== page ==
If you don’t want to use Bit.ly, you can use the WordPress Redirection plugin (only on WordPress.org). It allows you to set up a link like, “myauthorname.com/readermagnet” that redirects to somewhere else.
For example, ThomasUmstattd.com/facebook, a link I created with the WordPress Redirection plugin, takes you to my Facebook page. I can see exactly how many people go to that URL to get to my Facebook page.
You can use it to redirect people to internal links on your own website too. You can say, “Go to mywebsite.com/printable to download the printable map or tip-sheet.” That link redirects them to the page with the printable, and you’ll see how many readers went to the page. It’s powerful and easy to use.
Dashboards that Help You Measure Your Marketing
Bit.ly offers a free dashboard that’s great for measuring your marketing efforts. You can use these tracking links on social media. Although Facebook does deprioritize posts that include Bit.ly links, it is still potentially useful to have that information.
KDP Dashboard (Indie authors only)
Your KDP dashboard reports sales by date and format. You’ll see how many people have borrowed your book on Kindle Unlimited. When you observe a spike in sales or borrows, you can note how your marketing efforts, such as a guest blog post being published or a podcast being aired, corresponds to your daily sales.
Book Report (Indie authors only)
Book Report is a user-friendly version of the KDP dashboard. It uses Amazon’s data and presents the information in a more visually pleasing way. Their reports are easy to understand, updated by the minute, and beautifully presented. It’s free for authors who earn less than $1,000 per month on KDP and just $19 for those earning more.
Google Analytics (For indie and traditional authors.)
Google Analytics provides free information about who is visiting your website from where and how much time they’re spending on your site. It can be especially useful if you have landing pages on your website. You’ll get insight on how many people are visiting, clicking links on your website landing pages. With the data from Google Analytics, nonfiction authors can evaluate visitor interest in the topics and issues they write about.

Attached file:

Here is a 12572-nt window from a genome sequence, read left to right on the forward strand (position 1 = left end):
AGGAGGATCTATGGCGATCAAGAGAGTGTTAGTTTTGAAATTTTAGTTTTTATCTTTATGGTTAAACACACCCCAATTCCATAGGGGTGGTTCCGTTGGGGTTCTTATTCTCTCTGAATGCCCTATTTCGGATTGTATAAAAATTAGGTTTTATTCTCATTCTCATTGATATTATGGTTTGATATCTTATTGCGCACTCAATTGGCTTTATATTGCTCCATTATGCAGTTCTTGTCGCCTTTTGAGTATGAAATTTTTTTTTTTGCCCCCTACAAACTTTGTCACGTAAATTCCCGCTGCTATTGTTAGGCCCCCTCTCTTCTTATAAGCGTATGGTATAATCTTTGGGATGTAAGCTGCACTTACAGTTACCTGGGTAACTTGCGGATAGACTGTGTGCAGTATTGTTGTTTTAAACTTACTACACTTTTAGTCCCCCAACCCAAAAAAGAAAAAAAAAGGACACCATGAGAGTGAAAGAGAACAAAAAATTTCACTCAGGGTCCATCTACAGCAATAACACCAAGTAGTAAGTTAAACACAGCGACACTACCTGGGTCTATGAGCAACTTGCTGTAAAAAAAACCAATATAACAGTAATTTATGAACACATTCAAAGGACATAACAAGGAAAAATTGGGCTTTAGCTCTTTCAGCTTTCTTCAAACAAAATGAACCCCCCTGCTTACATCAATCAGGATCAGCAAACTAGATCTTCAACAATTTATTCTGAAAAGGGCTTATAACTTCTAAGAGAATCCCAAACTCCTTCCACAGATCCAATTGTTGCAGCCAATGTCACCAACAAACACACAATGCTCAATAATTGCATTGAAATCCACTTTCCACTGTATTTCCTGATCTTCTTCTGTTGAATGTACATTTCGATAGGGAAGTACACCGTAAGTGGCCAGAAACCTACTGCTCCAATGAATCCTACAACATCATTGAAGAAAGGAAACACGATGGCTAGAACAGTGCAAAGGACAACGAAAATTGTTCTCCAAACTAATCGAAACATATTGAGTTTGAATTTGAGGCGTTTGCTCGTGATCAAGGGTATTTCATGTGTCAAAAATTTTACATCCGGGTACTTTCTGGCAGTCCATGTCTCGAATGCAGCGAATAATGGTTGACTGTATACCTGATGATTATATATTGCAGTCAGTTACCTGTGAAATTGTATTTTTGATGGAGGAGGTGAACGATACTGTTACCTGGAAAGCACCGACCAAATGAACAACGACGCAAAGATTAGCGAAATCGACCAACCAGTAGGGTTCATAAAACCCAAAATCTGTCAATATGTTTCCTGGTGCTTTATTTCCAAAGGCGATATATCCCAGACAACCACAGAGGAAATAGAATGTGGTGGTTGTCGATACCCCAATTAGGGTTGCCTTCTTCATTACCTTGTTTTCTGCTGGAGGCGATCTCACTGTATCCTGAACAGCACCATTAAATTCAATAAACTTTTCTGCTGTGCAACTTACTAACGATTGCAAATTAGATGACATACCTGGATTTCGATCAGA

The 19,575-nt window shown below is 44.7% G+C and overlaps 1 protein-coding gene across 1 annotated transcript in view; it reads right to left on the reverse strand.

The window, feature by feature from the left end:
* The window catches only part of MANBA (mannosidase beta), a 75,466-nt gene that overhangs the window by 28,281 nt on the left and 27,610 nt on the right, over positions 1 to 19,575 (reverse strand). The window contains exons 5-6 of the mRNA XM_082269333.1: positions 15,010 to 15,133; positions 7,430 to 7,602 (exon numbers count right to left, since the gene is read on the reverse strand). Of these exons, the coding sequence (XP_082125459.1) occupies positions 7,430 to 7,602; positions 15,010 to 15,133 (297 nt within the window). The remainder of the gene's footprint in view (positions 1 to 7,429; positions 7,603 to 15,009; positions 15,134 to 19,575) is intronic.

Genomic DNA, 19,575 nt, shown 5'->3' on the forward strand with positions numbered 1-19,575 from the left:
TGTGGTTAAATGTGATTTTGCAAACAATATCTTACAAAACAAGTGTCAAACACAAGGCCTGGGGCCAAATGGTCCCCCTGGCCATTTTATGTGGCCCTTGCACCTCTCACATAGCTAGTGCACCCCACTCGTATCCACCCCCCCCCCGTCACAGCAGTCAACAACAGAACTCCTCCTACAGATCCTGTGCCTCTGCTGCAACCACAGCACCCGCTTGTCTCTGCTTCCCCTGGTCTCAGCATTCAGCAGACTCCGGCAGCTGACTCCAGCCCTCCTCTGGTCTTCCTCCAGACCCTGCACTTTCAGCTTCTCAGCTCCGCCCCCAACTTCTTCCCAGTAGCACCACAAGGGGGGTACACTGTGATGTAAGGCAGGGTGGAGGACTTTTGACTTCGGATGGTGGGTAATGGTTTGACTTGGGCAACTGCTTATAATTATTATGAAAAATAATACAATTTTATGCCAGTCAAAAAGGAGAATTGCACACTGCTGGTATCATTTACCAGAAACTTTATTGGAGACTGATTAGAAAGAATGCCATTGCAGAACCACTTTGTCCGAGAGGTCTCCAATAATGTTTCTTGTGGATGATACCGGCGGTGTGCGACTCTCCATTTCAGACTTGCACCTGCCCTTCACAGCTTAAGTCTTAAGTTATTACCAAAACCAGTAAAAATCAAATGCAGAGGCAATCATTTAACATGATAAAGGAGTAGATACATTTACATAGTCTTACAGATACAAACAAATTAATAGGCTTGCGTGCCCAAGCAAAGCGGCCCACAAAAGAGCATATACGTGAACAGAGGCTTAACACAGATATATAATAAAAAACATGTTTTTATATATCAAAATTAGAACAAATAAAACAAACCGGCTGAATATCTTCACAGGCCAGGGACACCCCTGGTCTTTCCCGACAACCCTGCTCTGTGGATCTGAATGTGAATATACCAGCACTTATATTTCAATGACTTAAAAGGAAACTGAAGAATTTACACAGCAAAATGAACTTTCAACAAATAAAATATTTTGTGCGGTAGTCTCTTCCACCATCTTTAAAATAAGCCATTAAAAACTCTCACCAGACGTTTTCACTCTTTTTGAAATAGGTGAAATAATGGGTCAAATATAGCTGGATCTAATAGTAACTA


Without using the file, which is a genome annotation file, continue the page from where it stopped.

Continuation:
Email Service Providers
MailChimp (Affiliate Link) and ConvertKit (Affiliate Link) Give you great analytics on email campaign performance. Check your email service provider’s knowledge base or help desk for tutorials and evaluating this data.
Facebook has an analytics portal that reports demographic information on your Facebook Page (not profile) fans. Go to your Facebook Page, click “Insights,” and click on “People” to find out the age, gender, language, and location data on your fans.
Publisher’s Author Portal
If you’re traditionally published, your publisher’s author portal will be your most useful dashboard. Ask your publisher if they have an author portal where you can view your sales data.
Healing Every Day: A 90-Day Devotional Journey (Affiliate Link) by Mary DeMuth
From beloved author, storyteller, and prayer warrior Mary DeMuth, comes a heartfelt devotional combining stories, Scripture, and prayers to reveal God’s heart for broken and healing people.
Crafted by Thomas & Jim, The 5 Year Plan is a step-by-step guide for the first five years of your writing career. Learn what to do in each quarter of the year to avoid the mistakes that hijack success for most authors and set yourself up for success. Learn more at NovelMarketing.com/courses.